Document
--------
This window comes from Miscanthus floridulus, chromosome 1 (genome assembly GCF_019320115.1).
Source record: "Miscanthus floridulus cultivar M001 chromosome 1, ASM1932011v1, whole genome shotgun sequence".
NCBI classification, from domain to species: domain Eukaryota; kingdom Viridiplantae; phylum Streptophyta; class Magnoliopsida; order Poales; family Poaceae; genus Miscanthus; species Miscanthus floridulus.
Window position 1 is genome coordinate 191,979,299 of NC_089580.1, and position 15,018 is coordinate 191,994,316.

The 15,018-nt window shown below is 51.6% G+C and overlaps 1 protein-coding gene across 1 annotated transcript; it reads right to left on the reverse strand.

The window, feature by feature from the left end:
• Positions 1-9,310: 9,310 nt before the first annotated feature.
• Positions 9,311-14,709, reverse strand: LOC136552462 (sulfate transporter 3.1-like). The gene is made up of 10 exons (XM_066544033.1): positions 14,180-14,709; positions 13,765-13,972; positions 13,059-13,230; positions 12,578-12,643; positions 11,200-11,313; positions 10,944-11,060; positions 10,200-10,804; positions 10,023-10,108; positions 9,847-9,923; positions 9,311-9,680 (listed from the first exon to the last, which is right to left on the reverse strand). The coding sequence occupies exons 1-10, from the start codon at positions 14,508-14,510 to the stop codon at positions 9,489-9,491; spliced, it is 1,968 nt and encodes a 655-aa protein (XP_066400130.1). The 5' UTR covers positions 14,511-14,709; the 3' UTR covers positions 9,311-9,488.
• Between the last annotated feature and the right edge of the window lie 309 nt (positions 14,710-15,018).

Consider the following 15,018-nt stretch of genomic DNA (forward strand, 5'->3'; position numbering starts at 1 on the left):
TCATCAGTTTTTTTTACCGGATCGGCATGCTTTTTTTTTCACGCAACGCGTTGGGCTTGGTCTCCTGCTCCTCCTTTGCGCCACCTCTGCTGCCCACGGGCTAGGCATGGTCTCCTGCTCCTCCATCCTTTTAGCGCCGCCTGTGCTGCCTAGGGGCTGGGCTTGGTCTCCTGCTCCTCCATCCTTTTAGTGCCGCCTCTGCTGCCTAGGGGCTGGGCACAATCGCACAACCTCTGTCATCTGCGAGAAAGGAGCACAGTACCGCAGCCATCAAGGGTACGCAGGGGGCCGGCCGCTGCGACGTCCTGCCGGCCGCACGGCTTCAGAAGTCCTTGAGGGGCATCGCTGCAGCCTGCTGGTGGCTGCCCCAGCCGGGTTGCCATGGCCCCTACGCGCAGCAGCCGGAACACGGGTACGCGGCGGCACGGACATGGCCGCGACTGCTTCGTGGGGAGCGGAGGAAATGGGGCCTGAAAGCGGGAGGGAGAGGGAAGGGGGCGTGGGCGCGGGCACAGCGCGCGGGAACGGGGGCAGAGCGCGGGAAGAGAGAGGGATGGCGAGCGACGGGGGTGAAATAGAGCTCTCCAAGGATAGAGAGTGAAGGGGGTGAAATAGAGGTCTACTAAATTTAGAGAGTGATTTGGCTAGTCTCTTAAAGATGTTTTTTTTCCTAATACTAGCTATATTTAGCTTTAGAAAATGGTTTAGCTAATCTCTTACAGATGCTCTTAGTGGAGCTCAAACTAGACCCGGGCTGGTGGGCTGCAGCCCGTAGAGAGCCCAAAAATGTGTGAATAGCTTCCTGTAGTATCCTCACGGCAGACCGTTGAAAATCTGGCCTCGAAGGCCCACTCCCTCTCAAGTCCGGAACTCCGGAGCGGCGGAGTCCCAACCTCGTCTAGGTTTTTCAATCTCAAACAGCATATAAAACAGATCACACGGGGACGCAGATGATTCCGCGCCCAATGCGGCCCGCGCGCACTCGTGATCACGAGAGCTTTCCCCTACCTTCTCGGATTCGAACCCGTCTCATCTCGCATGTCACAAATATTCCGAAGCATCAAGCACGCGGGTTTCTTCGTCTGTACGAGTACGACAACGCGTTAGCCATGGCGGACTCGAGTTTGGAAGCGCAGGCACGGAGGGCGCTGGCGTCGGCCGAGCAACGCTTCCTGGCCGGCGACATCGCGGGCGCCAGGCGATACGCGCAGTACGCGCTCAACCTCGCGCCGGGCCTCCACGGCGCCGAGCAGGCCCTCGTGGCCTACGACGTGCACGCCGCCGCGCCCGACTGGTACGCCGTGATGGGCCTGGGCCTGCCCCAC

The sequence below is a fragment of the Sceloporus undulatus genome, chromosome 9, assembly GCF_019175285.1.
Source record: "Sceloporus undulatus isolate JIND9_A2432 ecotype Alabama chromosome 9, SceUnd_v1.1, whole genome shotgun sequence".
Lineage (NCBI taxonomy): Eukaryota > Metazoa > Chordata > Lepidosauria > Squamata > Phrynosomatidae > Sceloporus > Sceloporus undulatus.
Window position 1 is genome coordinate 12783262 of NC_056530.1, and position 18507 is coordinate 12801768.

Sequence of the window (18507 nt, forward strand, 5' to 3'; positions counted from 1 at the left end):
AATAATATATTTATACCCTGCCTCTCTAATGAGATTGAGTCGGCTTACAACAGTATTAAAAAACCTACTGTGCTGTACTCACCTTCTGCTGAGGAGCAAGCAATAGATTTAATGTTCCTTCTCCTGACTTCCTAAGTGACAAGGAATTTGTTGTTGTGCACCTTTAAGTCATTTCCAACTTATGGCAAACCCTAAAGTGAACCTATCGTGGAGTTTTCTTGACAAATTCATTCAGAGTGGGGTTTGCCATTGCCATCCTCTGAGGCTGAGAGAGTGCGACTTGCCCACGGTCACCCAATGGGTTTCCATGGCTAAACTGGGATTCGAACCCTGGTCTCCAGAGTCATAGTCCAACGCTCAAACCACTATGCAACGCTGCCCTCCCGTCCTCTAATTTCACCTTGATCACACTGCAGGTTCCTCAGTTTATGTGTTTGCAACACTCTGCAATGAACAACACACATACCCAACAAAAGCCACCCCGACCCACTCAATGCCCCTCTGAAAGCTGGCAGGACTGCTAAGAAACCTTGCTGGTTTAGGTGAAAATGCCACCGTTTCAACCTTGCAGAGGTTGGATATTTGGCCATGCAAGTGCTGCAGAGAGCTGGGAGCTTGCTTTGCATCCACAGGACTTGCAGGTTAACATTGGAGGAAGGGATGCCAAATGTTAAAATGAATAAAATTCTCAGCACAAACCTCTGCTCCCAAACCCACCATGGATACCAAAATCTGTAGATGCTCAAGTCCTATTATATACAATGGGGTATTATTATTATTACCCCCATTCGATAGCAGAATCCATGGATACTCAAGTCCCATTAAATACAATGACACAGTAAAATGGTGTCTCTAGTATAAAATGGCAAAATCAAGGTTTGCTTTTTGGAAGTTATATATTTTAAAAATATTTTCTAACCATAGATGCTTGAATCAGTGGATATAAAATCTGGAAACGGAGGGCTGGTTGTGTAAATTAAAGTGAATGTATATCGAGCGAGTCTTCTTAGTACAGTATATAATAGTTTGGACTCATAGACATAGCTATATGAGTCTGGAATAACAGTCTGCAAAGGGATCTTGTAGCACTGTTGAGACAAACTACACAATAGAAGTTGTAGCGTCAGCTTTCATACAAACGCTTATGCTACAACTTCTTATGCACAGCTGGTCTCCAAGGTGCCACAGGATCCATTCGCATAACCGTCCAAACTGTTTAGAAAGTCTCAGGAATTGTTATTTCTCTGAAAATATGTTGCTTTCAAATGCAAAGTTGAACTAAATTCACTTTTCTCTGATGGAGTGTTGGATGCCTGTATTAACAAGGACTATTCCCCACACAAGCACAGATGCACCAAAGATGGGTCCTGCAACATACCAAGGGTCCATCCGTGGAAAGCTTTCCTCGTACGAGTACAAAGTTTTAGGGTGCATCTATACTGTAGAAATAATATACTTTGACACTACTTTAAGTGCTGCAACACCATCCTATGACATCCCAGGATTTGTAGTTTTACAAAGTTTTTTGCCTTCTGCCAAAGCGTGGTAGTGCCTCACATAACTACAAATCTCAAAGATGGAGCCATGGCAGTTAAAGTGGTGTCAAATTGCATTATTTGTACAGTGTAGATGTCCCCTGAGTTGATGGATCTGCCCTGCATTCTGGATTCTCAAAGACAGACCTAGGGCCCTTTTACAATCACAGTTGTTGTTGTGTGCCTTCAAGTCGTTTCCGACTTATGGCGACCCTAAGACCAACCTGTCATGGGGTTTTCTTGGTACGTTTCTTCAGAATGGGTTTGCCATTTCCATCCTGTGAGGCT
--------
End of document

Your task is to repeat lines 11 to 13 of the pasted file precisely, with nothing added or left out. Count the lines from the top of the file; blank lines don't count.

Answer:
TCATCAGTTTTTTTTACCGGATCGGCATGCTTTTTTTTTCACGCAACGCGTTGGGCTTGGTCTCCTGCTCCTCCTTTGCGCCACCTCTGCTGCCCACGGGCTAGGCATGGTCTCCTGCTCCTCCATCCTTTTAGCGCCGCCTGTGCTGCCTAGGGGCTGGGCTTGGTCTCCTGCTCCTCCATCCTTTTAGTGCCGCCTCTGCTGCCTAGGGGCTGGGCACAATCGCACAACCTCTGTCATCTGCGAGAAAGGAGCACAGTACCGCAGCCATCAAGGGTACGCAGGGGGCCGGCCGCTGCGACGTCCTGCCGGCCGCACGGCTTCAGAAGTCCTTGAGGGGCATCGCTGCAGCCTGCTGGTGGCTGCCCCAGCCGGGTTGCCATGGCCCCTACGCGCAGCAGCCGGAACACGGGTACGCGGCGGCACGGACATGGCCGCGACTGCTTCGTGGGGAGCGGAGGAAATGGGGCCTGAAAGCGGGAGGGAGAGGGAAGGGGGCGTGGGCGCGGGCACAGCGCGCGGGAACGGGGGCAGAGCGCGGGAAGAGAGAGGGATGGCGAGCGACGGGGGTGAAATAGAGCTCTCCAAGGATAGAGAGTGAAGGGGGTGAAATAGAGGTCTACTAAATTTAGAGAGTGATTTGGCTAGTCTCTTAAAGATGTTTTTTTTCCTAATACTAGCTATATTTAGCTTTAGAAAATGGTTTAGCTAATCTCTTACAGATGCTCTTAGTGGAGCTCAAACTAGACCCGGGCTGGTGGGCTGCAGCCCGTAGAGAGCCCAAAAATGTGTGAATAGCTTCCTGTAGTATCCTCACGGCAGACCGTTGAAAATCTGGCCTCGAAGGCCCACTCCCTCTCAAGTCCGGAACTCCGGAGCGGCGGAGTCCCAACCTCGTCTAGGTTTTTCAATCTCAAACAGCATATAAAACAGATCACACGGGGACGCAGATGATTCCGCGCCCAATGCGGCCCGCGCGCACTCGTGATCACGAGAGCTTTCCCCTACCTTCTCGGATTCGAACCCGTCTCATCTCGCATGTCACAAATATTCCGAAGCATCAAGCACGCGGGTTTCTTCGTCTGTACGAGTACGACAACGCGTTAGCCATGGCGGACTCGAGTTTGGAAGCGCAGGCACGGAGGGCGCTGGCGTCGGCCGAGCAACGCTTCCTGGCCGGCGACATCGCGGGCGCCAGGCGATACGCGCAGTACGCGCTCAACCTCGCGCCGGGCCTCCACGGCGCCGAGCAGGCCCTCGTGGCCTACGACGTGCACGCCGCCGCGCCCGACTGGTACGCCGTGATGGGCCTGGGCCTGCCCCAC

The sequence below is a fragment of the Sceloporus undulatus genome, chromosome 9, assembly GCF_019175285.1.
Source record: "Sceloporus undulatus isolate JIND9_A2432 ecotype Alabama chromosome 9, SceUnd_v1.1, whole genome shotgun sequence".